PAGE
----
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Current Projects

The R2D2 Center serves as a highly collaborative and interdisciplinary research and training center targeting local, regional, and national impact. The R2D2 Center staff support many projects and activities in the area of disability related research and design. In some cases, the R2D2 Center administers projects and collaborates with external partners and experts. In other cases, the R2D2 Center sub-contracts work from other universities and agencies who host the overall activity.

Hestia Logo

HESTIA: Home Evaluation with a Strategic Triangulating Integrative Approach
The HESTIA project is creating a technology-based assessment and documentation tool for home evaluations of individuals with disabilities and older adults aging in place. The HESTIA home assessment system implements the Person Environment Occupation model (PEO) to assess all aspects of a persons' life within their home. HESTIA leverages handheld computing devices to allow home evaluators a seamless interface between data entry formats, including intelligent measurement tools. HESTIA will allow practitioners to optimize treatment plans for patients to continue to live independently in their homes.


Distance Education Technology Advancement Center

Accessibility of Distance Learning: An R2D2 Center project for the Distance Education Technology Advancement Center
The Distance Education and Technological Advancement (DETA) Research Center is an NIH funded grant hosted at UWM focusing on fostering student access and success for all students, especially those from underrepresented groups, in online and blended coursework. As a primary research partner, the R2D2 Center is responsible for ensuring that assessment tools and research instrumentation developed through this grant include ALL students, especially those with disabilities. Additionally, the R2D2 Center is developing specific tools that assess the accessibility of distance education coursework.


BIFOCAL Project (2005 - present)
The BIFOCAL Project studies the effects of bifocal usage on falling. The project will gather functional, vision and fMRI (functional magnetic resonance imaging) data to better understand how bifocal eyewear contributes to falls and the process by which the brain adapts to visual information as received through multifocal lenses. Collaborators include St. Marys Hospital in Madison, Wisconsin and Prism Clinical Imaging/the Medical College of Wisconsin who partner with the R2D2 Center in data collection and analyses. The National Institute on Disability and Rehabilitation Research (NIDRR) funds the three-year project.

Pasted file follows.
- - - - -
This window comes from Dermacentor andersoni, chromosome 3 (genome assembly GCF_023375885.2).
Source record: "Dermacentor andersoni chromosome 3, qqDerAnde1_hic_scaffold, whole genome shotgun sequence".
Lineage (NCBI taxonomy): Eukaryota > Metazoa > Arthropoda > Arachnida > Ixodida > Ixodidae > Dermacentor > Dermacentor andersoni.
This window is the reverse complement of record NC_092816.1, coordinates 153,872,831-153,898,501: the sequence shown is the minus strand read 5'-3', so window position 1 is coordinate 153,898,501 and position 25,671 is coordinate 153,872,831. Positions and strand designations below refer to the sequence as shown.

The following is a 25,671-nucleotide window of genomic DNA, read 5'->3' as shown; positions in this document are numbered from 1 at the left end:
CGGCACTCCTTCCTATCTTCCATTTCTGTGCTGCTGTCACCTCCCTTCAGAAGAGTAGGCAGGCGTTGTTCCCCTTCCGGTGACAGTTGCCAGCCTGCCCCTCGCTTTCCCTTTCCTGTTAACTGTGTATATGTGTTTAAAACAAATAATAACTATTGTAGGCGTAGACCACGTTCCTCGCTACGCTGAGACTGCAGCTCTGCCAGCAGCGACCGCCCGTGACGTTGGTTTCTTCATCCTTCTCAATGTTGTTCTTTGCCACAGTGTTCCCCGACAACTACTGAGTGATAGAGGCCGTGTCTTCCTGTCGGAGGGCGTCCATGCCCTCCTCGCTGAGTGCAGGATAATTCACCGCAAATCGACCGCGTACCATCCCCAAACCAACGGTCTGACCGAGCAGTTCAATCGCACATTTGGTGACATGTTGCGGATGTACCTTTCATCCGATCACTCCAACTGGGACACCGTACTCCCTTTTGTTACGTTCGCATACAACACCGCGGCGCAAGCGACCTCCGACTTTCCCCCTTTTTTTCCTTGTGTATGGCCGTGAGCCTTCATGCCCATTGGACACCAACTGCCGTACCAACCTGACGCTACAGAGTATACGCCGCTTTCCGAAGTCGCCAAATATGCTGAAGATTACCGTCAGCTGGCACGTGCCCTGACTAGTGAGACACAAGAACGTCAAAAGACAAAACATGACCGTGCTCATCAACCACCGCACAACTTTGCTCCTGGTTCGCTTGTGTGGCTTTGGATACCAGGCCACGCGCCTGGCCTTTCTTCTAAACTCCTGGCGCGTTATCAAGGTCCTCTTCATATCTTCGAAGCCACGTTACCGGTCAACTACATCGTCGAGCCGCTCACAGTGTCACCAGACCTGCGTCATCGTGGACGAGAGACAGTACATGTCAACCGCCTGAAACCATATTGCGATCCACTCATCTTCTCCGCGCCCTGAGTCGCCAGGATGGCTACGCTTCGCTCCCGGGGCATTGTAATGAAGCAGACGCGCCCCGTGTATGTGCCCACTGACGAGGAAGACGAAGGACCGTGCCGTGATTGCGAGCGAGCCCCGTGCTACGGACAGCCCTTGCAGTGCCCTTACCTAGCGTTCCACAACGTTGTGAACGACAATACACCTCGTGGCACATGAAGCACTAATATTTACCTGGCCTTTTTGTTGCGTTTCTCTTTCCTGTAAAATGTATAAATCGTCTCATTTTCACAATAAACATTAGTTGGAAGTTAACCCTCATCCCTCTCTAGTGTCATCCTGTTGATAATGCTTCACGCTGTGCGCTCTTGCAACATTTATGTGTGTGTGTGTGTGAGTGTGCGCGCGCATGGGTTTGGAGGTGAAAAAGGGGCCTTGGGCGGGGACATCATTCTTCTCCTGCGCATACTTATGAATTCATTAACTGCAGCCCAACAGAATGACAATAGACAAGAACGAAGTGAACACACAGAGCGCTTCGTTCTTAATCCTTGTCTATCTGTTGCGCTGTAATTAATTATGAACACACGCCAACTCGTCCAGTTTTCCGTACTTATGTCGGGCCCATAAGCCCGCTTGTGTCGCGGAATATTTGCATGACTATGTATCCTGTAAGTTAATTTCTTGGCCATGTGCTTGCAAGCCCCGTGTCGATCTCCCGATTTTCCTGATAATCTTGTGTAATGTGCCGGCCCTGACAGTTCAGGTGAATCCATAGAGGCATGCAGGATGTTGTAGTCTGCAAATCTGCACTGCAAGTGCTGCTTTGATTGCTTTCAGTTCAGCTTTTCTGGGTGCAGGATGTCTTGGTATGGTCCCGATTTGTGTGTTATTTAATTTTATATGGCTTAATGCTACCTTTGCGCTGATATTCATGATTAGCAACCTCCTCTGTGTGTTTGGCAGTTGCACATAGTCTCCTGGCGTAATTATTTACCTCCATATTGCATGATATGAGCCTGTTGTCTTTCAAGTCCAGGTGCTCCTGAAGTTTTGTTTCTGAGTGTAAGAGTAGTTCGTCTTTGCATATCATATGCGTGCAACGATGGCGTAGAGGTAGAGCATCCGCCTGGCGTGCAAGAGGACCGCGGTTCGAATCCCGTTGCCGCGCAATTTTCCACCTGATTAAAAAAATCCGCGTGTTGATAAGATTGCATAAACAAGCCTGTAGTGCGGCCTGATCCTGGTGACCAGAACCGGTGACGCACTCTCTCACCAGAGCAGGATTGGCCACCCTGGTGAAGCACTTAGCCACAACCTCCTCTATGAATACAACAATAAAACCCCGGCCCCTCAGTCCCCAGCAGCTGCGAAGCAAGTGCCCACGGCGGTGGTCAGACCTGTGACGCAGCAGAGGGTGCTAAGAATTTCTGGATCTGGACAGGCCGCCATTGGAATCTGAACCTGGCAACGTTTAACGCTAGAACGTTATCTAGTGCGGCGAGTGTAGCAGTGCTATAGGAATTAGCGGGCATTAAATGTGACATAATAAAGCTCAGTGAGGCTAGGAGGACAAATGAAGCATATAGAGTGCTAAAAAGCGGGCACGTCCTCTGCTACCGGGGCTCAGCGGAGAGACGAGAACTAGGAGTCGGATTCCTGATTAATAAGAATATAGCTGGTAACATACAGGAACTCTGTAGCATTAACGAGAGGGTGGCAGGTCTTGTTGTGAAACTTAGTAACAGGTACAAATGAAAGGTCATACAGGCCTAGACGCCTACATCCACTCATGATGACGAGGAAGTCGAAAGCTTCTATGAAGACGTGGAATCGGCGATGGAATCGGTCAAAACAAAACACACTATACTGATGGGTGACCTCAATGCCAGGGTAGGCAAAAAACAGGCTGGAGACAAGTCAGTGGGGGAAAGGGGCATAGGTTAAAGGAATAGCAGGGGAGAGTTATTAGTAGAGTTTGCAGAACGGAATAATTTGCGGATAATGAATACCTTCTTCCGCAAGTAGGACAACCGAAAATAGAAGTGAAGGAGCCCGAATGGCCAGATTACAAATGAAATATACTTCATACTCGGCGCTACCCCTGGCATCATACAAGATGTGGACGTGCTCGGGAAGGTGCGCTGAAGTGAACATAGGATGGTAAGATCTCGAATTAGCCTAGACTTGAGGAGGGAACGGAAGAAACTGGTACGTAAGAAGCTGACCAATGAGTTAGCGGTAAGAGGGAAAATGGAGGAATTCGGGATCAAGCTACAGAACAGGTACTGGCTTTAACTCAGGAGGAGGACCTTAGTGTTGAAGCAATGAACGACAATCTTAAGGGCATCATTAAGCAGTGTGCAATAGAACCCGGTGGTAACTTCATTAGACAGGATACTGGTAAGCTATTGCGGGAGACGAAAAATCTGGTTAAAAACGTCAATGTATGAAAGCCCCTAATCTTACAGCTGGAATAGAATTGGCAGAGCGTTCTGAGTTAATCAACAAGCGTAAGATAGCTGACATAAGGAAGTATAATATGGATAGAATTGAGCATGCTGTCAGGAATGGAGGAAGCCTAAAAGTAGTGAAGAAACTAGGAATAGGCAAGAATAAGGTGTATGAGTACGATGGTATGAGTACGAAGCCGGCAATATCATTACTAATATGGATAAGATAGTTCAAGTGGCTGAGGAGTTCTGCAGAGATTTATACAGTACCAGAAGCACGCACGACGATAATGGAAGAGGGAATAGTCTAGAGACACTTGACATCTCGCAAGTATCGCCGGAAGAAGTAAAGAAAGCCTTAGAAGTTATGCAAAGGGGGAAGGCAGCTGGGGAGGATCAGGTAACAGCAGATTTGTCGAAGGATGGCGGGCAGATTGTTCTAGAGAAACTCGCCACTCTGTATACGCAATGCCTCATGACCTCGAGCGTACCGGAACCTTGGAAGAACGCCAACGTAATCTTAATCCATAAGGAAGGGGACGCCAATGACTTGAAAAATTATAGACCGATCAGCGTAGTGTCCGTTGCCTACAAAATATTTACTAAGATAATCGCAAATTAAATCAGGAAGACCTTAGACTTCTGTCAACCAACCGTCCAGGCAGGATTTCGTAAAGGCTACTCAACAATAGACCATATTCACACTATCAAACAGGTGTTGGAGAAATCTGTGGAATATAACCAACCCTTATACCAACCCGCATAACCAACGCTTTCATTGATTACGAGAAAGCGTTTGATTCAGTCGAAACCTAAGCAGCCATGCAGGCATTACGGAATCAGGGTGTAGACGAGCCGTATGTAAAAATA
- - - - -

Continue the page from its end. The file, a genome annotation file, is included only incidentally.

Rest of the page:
BIFOCAL Project website

Logo for RERC on Technology for Pediatric Orthopaedic Disabilities

RERC on Technology for Pediatric Orthopaedic Disabilities

R4: Advanced mobility modeling to improve function and longer-term transitional care of children with orthopedic disabilities - Co-PI Brooke Slavens
This project employs advanced modeling of the upper and lower extremities to improve function and longer-term transitional care of children with myelomeningocele, cerebral palsy, spinal cord injury, osteogenesis imperfecta (brittle bone disease) and planovalgus foot deformities. R4 will determine the relationship among joint forces, assistive devices, ankle arthroreisis and longer-term tissue level effects as they relate to pain and function.

Training and Dissemination - PI Roger O Smith
Training and dissemination are vital components of this grant. Activities include online training, distribution of publications, educational courses, conference workshops, symposia and presentations, newsletters, accessible registries, and state-of-the-art information for clinicians, parents, participants, other health care professionals and researchers